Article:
Tradition has it that at the end of the year it’s a good time to reflect on what the previous year has had to offer. In jazz terms, we lost some giants, including, Gato Barbieri, Alphonse Mouzon, Mose Allison, Bobby Hutcherson, Toots Thielemans, Joe Temperley, Claus Ogerman, Ernestine Anderson, John Chilton, and Paul Bley. We also saw the passing of Rudy Van Gelder aged 91 who, during his long career, defined what we have come to think of as the sound of jazz.
Among the younger guard are saxophonist Logan Richardson whose album, Shift is outstanding, Snarky Puppy continue to confound and amaze and their cunningly titled Culcha Vulcha is the real deal. Bill Laurance is a member of SP and his solo album, Live at Union Chapel is at the very top of the pile of 2016 releases.
In with the new includes Britain’s GoGo Penguin who are brilliant live, as many festival goers will attest, but also come up with the goods on record. Check out The Impossible Gentleman, if you’ve not heard them before we are sure you’ll soon be hooked. The same goes for the Hot Sardines who play with humour and great skill and make the old sound new and vice versa.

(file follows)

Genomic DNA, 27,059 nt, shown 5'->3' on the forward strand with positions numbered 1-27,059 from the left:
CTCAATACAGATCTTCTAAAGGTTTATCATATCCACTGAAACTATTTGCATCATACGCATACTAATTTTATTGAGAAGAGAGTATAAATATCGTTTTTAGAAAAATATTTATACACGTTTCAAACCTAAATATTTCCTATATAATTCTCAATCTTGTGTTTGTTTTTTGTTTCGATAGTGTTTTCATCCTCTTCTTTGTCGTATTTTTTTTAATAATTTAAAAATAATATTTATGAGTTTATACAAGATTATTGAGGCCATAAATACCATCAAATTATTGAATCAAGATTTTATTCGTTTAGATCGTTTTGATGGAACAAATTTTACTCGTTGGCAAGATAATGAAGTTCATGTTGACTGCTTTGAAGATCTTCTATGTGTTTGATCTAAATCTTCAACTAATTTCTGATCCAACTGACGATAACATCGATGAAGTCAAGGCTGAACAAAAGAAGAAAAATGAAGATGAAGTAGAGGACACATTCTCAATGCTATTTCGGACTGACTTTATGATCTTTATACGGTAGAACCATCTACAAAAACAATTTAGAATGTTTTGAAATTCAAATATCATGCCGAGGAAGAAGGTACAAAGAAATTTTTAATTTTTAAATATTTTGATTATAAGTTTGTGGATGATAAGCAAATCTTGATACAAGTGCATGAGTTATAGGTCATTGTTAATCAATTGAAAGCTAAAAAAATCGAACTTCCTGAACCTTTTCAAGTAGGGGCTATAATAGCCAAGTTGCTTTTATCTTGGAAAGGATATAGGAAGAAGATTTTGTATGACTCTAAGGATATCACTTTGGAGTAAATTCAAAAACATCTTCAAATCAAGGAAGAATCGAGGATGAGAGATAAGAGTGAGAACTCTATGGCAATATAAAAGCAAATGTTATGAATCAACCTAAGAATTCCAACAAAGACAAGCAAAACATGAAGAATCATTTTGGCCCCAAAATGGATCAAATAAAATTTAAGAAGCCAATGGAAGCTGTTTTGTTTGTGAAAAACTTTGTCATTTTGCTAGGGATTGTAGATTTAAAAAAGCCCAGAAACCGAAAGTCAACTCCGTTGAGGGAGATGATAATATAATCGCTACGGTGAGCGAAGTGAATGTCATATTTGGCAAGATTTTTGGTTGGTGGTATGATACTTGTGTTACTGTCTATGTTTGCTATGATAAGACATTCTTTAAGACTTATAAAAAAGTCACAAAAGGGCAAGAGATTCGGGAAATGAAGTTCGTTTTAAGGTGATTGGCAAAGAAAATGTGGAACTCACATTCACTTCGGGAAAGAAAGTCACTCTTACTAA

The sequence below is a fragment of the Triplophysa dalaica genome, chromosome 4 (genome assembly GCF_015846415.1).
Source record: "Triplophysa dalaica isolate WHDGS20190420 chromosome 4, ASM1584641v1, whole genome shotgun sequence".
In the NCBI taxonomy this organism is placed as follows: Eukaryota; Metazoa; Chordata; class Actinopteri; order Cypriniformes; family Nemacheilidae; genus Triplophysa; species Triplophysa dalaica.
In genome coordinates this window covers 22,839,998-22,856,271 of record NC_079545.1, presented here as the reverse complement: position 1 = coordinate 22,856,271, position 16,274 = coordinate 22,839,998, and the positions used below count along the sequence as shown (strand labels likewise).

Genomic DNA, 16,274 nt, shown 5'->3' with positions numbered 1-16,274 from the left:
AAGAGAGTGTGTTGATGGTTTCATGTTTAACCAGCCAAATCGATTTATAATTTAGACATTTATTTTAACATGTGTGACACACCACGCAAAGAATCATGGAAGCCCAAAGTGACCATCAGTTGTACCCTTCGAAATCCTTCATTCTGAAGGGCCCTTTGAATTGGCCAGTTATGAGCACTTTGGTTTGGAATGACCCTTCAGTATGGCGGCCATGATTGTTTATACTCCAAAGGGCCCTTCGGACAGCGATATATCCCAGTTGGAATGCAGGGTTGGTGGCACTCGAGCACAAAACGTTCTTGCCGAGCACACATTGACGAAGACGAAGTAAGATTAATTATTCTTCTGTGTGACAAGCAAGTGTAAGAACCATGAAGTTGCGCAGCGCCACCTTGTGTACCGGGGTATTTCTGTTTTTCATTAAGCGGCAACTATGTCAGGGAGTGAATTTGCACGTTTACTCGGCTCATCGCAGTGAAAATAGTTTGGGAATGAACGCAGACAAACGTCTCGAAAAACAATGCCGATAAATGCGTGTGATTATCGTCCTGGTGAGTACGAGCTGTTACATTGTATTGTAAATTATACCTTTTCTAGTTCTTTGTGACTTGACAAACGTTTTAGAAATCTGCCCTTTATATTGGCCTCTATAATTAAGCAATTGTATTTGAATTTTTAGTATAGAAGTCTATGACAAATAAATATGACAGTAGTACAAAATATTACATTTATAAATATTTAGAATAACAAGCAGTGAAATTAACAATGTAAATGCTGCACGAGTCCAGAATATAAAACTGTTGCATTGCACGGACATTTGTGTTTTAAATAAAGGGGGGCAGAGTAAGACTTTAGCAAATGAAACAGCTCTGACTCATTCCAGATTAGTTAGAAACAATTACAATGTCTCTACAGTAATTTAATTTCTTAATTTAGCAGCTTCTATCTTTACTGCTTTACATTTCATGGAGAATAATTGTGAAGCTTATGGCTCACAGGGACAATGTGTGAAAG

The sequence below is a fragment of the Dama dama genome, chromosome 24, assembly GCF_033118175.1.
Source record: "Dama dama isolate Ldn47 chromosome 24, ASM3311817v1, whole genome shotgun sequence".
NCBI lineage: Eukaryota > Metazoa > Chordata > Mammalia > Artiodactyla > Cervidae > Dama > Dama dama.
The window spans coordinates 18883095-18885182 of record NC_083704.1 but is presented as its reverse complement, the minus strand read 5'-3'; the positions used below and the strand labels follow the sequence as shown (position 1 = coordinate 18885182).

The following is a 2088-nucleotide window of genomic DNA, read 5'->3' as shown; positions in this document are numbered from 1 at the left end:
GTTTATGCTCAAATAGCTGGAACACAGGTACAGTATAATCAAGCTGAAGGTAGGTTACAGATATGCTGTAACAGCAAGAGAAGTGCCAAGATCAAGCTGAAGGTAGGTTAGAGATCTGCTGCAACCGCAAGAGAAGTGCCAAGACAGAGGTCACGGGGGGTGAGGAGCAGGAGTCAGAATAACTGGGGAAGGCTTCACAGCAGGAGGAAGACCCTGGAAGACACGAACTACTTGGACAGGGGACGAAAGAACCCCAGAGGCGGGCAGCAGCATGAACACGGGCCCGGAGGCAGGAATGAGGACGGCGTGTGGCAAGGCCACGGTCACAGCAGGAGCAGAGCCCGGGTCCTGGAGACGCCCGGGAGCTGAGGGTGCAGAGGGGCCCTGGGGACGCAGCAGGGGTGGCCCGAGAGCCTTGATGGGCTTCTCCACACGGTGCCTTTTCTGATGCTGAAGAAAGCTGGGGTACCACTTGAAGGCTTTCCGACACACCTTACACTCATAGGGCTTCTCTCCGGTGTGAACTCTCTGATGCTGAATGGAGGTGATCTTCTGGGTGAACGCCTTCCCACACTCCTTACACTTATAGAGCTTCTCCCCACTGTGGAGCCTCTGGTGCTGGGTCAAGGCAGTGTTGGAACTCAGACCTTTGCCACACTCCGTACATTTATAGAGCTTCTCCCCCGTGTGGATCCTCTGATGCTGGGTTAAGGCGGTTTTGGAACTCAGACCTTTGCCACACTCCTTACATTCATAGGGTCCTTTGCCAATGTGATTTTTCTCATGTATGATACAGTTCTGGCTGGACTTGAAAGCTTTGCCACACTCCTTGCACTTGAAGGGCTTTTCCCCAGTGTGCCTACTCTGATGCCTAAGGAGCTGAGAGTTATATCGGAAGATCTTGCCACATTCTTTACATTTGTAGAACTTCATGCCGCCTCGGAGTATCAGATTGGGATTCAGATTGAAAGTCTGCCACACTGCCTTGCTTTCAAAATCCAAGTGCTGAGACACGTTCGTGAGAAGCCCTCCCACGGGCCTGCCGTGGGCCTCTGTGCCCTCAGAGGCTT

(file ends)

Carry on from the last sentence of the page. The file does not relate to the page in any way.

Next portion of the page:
Robert Glasper has been around for years, but still feels like a new kid on the jazz block, and we’ve included two of his 2016 releases, one is Everything’s Beautiful on which he samples Miles Davis…brilliantly. His other release is in the guise of the Robert Glasper Experiment, ArtScience does exactly what you’d expect, but with more than a few musical surprises.
In the vocal department, the new album by Gregory Porter, Take Me To The Alley is a triumph, as is Esperanza Spalding’s Emily D+Evolution. Kandace Springs is based in Nashville and is as far from Country music as you can imagine. Her sophisticated debut album, Soul Eyes, is in the tradition of Billie, Nina and Ella.
Not so far from Country music is John Scofield whose Country For Old Men celebrates some classics of the genre in his unique way. Another guitarist who has come up with the goods in 2016 is Nels Cline, and his album, Lovers, is sublime.
We have picked a couple of reissues that are from similar times, but musically worlds apart. There’s the Unreleased Bird from Charlie Parker and Louis Armstrong’s Decca Singles 1949-1958 – both albums demonstrate why they are so revered and appreciated.
There’s a few with not mentioned by name for you to explore on our playlist of the Best Jazz of 2016 … what’s stopping you.